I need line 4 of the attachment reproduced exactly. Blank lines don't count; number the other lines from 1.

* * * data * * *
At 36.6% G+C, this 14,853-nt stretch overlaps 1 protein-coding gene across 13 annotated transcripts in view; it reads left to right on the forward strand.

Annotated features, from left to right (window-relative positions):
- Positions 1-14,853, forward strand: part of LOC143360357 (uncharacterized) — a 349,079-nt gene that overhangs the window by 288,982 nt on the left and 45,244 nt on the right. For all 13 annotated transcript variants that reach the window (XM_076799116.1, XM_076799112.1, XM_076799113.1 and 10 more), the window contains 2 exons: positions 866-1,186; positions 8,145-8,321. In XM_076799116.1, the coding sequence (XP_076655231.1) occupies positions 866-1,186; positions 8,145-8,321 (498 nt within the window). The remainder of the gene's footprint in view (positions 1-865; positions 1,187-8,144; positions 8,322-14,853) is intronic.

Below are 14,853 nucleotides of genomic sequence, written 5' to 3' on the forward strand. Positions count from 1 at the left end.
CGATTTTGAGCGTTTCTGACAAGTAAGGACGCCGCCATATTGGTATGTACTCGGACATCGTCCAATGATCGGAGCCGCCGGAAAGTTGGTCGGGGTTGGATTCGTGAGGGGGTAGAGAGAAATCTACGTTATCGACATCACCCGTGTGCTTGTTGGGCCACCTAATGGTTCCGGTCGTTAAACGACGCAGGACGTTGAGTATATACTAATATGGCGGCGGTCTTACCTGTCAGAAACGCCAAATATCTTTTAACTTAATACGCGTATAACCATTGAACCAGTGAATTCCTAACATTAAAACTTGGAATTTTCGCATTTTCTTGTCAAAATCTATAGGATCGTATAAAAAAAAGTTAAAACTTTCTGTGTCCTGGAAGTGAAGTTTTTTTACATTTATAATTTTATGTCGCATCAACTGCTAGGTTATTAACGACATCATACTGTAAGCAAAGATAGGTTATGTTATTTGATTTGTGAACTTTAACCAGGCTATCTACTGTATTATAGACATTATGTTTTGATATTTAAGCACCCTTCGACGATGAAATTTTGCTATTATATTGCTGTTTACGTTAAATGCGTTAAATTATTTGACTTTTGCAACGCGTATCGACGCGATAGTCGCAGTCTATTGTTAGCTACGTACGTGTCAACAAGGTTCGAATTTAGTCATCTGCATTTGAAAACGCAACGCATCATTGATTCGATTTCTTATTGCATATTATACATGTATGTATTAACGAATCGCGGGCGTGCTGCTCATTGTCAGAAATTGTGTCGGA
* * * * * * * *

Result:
Below are 14,853 nucleotides of genomic sequence, written 5' to 3' on the forward strand. Positions count from 1 at the left end.